Deciding whether to get full auto coverage comes down to a risk assessment. Are you comfortable taking on the financial burden of significant vehicle damage or loss in a crash? Or would it devastate your finances? Here are common reasons drivers opt for full coverage protection:

  • Financing or Leasing: Lenders usually require you get collision and comprehensive coverage to ensure their asset is protected. The higher your loan amount, the greater the insurance required.
  • Newer Vehicles: Full coverage helps ensure expensive repairs and replacements for new vehicles are covered in case of accidents, theft, or other risks. Makes sense on cars less than 8-10 years old generally.
  • State Minimums: Several states like Florida and Maine require drivers to carry more than just basic liability coverage to legally drive there.
  • Assets: Those with significant assets to protect often get fuller coverage to avoid vehicle losses impacting their finances or lifestyle. Provides more peace of mind.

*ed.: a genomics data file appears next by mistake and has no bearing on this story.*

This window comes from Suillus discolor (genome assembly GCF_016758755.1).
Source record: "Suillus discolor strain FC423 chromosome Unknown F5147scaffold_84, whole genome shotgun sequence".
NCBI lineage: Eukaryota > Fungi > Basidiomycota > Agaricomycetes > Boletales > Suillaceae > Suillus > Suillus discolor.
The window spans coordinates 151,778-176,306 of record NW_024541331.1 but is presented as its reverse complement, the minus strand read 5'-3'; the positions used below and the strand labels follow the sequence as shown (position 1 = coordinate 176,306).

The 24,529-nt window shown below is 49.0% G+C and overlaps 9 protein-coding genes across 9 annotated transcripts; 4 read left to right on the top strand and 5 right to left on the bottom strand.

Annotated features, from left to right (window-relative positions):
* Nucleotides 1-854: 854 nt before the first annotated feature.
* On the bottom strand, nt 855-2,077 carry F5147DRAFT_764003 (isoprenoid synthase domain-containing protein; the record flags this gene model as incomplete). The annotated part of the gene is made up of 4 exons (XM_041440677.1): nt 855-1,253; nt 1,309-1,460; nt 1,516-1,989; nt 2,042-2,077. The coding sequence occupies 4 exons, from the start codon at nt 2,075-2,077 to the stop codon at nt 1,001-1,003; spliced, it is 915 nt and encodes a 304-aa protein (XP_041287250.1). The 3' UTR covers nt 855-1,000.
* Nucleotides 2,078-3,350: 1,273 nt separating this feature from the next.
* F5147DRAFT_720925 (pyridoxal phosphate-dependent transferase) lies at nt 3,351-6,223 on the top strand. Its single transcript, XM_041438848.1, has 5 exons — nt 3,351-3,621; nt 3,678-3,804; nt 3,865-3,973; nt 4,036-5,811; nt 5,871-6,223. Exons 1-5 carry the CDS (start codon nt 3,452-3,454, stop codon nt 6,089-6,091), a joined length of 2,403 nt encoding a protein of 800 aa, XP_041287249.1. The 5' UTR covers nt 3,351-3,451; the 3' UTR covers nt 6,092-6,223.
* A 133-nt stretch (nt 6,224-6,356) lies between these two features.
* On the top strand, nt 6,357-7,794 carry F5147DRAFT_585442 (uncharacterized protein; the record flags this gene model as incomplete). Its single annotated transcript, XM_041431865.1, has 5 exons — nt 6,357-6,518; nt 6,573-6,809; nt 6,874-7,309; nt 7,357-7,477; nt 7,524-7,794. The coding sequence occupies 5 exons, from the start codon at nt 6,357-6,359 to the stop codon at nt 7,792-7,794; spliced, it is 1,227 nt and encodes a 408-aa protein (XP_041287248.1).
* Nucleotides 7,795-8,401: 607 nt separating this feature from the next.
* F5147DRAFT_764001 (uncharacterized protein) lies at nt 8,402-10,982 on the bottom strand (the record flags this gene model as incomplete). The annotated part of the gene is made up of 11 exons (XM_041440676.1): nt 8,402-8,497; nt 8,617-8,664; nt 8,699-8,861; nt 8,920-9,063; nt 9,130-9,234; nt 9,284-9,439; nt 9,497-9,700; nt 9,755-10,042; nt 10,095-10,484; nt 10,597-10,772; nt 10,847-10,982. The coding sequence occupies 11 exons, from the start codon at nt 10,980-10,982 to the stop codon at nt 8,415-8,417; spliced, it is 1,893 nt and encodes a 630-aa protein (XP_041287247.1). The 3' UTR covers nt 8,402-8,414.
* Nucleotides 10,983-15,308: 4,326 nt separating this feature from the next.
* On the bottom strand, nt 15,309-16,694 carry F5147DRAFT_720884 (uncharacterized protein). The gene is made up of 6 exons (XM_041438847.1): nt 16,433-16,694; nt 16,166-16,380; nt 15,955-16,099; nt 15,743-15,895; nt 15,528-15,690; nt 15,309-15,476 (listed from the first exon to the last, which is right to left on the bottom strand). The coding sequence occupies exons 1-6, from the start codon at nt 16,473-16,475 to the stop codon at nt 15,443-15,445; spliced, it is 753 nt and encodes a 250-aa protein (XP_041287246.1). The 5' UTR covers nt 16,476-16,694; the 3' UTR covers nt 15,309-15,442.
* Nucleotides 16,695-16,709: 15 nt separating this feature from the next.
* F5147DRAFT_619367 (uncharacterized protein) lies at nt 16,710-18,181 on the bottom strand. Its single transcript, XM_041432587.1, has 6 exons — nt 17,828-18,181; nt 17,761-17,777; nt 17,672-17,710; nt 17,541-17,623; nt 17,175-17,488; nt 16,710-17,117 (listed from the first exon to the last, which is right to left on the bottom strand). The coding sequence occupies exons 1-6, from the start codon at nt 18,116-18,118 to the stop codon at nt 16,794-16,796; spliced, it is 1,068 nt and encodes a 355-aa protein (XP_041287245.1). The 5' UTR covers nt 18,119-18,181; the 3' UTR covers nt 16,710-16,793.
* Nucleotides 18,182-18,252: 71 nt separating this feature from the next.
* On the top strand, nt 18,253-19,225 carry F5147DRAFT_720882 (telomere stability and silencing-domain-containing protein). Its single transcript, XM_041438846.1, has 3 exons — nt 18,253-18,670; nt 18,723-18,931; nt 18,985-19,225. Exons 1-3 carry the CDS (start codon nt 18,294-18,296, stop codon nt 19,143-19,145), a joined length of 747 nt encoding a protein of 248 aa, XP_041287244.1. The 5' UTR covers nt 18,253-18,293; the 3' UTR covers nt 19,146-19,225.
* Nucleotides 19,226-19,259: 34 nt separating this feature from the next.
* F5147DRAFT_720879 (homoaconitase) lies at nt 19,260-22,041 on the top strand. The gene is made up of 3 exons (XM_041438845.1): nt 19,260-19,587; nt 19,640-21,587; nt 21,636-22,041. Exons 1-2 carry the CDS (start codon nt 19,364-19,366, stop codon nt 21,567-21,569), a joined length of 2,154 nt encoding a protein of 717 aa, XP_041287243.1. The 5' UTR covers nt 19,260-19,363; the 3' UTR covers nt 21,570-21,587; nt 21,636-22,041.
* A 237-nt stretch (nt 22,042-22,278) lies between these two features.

• Higher Risk: Teens, frequent travelers, city drivers, and those in accident-prone vehicles often benefit most from comprehensive policies to mitigate their elevated risks.

As you weigh the pros and cons, consider both the likelihoods of incidents in your circumstances and what potential consequences vehicle damage or theft could create. Understanding your personal risk tolerance helps assess coverage needs.

What is NOT Included in Full Coverage?

While full coverage insurance covers many risks, there are limitations too: